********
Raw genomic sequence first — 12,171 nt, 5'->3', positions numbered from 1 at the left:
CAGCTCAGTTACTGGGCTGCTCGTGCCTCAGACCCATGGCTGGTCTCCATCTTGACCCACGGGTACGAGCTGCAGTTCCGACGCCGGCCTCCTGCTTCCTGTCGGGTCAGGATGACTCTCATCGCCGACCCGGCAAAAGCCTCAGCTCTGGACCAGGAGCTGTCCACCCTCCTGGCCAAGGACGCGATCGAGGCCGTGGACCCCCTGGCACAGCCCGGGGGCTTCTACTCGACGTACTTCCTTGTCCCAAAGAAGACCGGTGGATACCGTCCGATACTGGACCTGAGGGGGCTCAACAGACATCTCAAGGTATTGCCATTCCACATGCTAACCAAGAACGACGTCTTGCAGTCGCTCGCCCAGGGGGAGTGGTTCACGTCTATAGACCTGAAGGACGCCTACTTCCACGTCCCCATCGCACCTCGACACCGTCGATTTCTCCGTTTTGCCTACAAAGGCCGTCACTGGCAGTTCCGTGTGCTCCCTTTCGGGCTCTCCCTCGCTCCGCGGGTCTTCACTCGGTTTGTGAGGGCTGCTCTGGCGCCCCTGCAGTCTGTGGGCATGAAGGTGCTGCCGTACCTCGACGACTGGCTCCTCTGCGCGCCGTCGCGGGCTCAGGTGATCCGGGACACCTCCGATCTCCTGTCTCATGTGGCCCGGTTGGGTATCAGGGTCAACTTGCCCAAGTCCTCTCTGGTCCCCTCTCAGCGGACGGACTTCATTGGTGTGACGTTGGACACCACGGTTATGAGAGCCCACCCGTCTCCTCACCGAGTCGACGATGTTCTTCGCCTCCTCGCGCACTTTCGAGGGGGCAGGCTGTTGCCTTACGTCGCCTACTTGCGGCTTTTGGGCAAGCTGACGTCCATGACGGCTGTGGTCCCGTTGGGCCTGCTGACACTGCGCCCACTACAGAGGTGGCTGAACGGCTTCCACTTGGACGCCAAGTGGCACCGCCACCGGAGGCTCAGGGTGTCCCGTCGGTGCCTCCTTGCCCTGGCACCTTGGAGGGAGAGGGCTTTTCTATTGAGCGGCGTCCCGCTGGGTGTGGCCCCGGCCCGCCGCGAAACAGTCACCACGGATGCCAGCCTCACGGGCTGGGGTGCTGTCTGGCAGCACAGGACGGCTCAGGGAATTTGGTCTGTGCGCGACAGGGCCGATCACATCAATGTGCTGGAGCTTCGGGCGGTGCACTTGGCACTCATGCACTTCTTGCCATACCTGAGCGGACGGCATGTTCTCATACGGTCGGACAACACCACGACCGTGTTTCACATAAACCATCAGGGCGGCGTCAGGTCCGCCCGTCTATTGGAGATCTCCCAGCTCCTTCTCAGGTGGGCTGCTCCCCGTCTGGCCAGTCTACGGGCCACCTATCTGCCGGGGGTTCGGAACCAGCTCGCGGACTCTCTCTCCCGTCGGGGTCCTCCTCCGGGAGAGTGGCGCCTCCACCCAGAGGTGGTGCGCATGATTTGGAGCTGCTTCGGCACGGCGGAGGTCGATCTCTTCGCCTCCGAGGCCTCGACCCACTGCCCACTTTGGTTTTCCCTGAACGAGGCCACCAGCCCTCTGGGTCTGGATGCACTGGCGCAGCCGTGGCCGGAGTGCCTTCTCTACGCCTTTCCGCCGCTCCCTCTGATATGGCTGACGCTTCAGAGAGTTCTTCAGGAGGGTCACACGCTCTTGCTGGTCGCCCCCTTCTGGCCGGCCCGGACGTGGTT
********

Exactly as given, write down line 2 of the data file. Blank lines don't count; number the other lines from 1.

CAGCTCAGTTACTGGGCTGCTCGTGCCTCAGACCCATGGCTGGTCTCCATCTTGACCCACGGGTACGAGCTGCAGTTCCGACGCCGGCCTCCTGCTTCCTGTCGGGTCAGGATGACTCTCATCGCCGACCCGGCAAAAGCCTCAGCTCTGGACCAGGAGCTGTCCACCCTCCTGGCCAAGGACGCGATCGAGGCCGTGGACCCCCTGGCACAGCCCGGGGGCTTCTACTCGACGTACTTCCTTGTCCCAAAGAAGACCGGTGGATACCGTCCGATACTGGACCTGAGGGGGCTCAACAGACATCTCAAGGTATTGCCATTCCACATGCTAACCAAGAACGACGTCTTGCAGTCGCTCGCCCAGGGGGAGTGGTTCACGTCTATAGACCTGAAGGACGCCTACTTCCACGTCCCCATCGCACCTCGACACCGTCGATTTCTCCGTTTTGCCTACAAAGGCCGTCACTGGCAGTTCCGTGTGCTCCCTTTCGGGCTCTCCCTCGCTCCGCGGGTCTTCACTCGGTTTGTGAGGGCTGCTCTGGCGCCCCTGCAGTCTGTGGGCATGAAGGTGCTGCCGTACCTCGACGACTGGCTCCTCTGCGCGCCGTCGCGGGCTCAGGTGATCCGGGACACCTCCGATCTCCTGTCTCATGTGGCCCGGTTGGGTATCAGGGTCAACTTGCCCAAGTCCTCTCTGGTCCCCTCTCAGCGGACGGACTTCATTGGTGTGACGTTGGACACCACGGTTATGAGAGCCCACCCGTCTCCTCACCGAGTCGACGATGTTCTTCGCCTCCTCGCGCACTTTCGAGGGGGCAGGCTGTTGCCTTACGTCGCCTACTTGCGGCTTTTGGGCAAGCTGACGTCCATGACGGCTGTGGTCCCGTTGGGCCTGCTGACACTGCGCCCACTACAGAGGTGGCTGAACGGCTTCCACTTGGACGCCAAGTGGCACCGCCACCGGAGGCTCAGGGTGTCCCGTCGGTGCCTCCTTGCCCTGGCACCTTGGAGGGAGAGGGCTTTTCTATTGAGCGGCGTCCCGCTGGGTGTGGCCCCGGCCCGCCGCGAAACAGTCACCACGGATGCCAGCCTCACGGGCTGGGGTGCTGTCTGGCAGCACAGGACGGCTCAGGGAATTTGGTCTGTGCGCGACAGGGCCGATCACATCAATGTGCTGGAGCTTCGGGCGGTGCACTTGGCACTCATGCACTTCTTGCCATACCTGAGCGGACGGCATGTTCTCATACGGTCGGACAACACCACGACCGTGTTTCACATAAACCATCAGGGCGGCGTCAGGTCCGCCCGTCTATTGGAGATCTCCCAGCTCCTTCTCAGGTGGGCTGCTCCCCGTCTGGCCAGTCTACGGGCCACCTATCTGCCGGGGGTTCGGAACCAGCTCGCGGACTCTCTCTCCCGTCGGGGTCCTCCTCCGGGAGAGTGGCGCCTCCACCCAGAGGTGGTGCGCATGATTTGGAGCTGCTTCGGCACGGCGGAGGTCGATCTCTTCGCCTCCGAGGCCTCGACCCACTGCCCACTTTGGTTTTCCCTGAACGAGGCCACCAGCCCTCTGGGTCTGGATGCACTGGCGCAGCCGTGGCCGGAGTGCCTTCTCTACGCCTTTCCGCCGCTCCCTCTGATATGGCTGACGCTTCAGAGAGTTCTTCAGGAGGGTCACACGCTCTTGCTGGTCGCCCCCTTCTGGCCGGCCCGGACGTGGTT